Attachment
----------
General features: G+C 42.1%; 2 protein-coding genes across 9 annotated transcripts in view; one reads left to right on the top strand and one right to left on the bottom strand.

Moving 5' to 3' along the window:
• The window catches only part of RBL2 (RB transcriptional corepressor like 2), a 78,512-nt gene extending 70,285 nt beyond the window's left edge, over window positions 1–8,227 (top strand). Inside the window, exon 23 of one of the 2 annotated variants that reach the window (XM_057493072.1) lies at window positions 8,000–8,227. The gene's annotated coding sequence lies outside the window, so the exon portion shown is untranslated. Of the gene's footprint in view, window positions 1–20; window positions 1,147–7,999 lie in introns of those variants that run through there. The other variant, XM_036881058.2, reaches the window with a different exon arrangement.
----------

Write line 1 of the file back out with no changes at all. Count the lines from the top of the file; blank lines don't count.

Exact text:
General features: G+C 42.1%; 2 protein-coding genes across 9 annotated transcripts in view; one reads left to right on the top strand and one right to left on the bottom strand.